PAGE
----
Ms P T VAN DAMME: I withdraw because I don’t know where they all shop. We would like to see a far more robust Parliament and committees in holding companies in the private sector accountable. The DA took on Bell Pottinger and won. There is no reason why Parliament couldn’t have done so. [Applause.] That does not only protect our people from the misdeeds of government but also the private sector.



As my final word to the Minister, it is early in your tenure. She has the time to right wrongs and be the Minister of Communications that South Africa deserves; if not, ...





Sizofaka upelepele.





I have just been informed of the passing of legendary springbok wing, James Smal. On behalf of the DA, I would like to send our deepest condolences to his friends, family and the global rugby fraternity. We will forever remember your contribution to South Africa’s victory in the 1995 Rugby World Cup – a victory that



united South Africans at a fragile time in our country’s history. Rest in peace.





Rus in vrede, James. [Applause.]



Mr L G MOKOENA: Chair, let me add the condolences of the EFF to the passing of Nomhle Nkonyeni. She has led an entire generation of artists and we send our condolences and respect.





Ulale kakuhle Sisi Hlehle Nkonyeni.





Minister, let me start by saying that we welcome the decision by the ANC, finally, to amalgamate the two Departments of Communications and Telecommunications. [Applause.] It’s an overdue decision and we don’t understand why they were separated in the first place – actually we do know – but we welcome the decision.



We think that immediately after announcing the amalgamation, the President should have also introduced the operation of the Post Bank as a full bank because it is an extremely important pillar of the economic emancipation of our people. It is important that the Post Bank must take advantage of the Financial Matters Amendment Act and start operating as a fully licensed bank now that the Banks’ Act has been amended to allow SOEs to carry and operate under the banking license. The EFF is proud to have initiated this process through its Private Members’ Bill of the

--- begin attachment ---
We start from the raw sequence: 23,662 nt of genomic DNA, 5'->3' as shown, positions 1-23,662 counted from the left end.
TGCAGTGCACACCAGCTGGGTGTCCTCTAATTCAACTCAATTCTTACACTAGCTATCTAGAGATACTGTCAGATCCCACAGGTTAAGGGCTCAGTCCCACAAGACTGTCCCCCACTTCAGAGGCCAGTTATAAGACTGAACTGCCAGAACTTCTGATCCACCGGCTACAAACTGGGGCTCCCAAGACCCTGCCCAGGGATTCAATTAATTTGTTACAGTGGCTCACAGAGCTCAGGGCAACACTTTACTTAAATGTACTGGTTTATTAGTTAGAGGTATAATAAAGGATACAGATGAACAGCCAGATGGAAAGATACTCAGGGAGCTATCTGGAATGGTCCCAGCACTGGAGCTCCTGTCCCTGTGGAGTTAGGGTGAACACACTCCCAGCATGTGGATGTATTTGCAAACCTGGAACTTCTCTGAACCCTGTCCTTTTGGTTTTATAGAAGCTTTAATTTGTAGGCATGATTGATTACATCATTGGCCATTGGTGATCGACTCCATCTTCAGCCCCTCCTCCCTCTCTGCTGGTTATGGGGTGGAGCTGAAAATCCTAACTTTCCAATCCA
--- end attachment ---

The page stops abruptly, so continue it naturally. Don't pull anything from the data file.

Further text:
15 May.



So, back in 2017, the Post Bank applied for a license to operate as a bank. When it did so, it should have had a business plan and that business plan would have outlined shareholders, operations strategy and all of that. Your department comes to the committee last week and says; now that the legislative environment allows for the bank to operate, they are now speaking to shareholders and they understand the modus operandi. So it means that they don’t have a plan as yet.



Since 2017 up until the announcement of the amendment on the


23 May, this year, there was no plan. This is what characterises the Department of Communications, generally. So, we have a few suggestions. This is how you do it. Because you have a Public Investment Corporation, PIC, you have the Industrial Development Corporation of SA, IDC, the National Arts Festival, NAF, Sassa, you have government department, you have the ANC account, and even the EFF will throw their money into that account of the post bank. You then have a strong leverage ... [Interjections.]



The ACTING CHAIRPERSON (Ms V IWELA): Order hon members!



Mr L G MOKOENA: You then have a strong leverage. Use that leverage to go to the poorest of the poor, to the marginalised, go to ... where the establishing banking system is exploiting our people. Go to Nxamakwe, go to Qumbu, the rural areas of KwaZulu-Natal, Mpumalanga, and Limpopo, go there and go service our people there and go reduce charges and reduce tariffs. That is the mandate that the post bank should ... forget what Minister Cele was saying about a development bank and all of that. This must be a mainstream bank that services the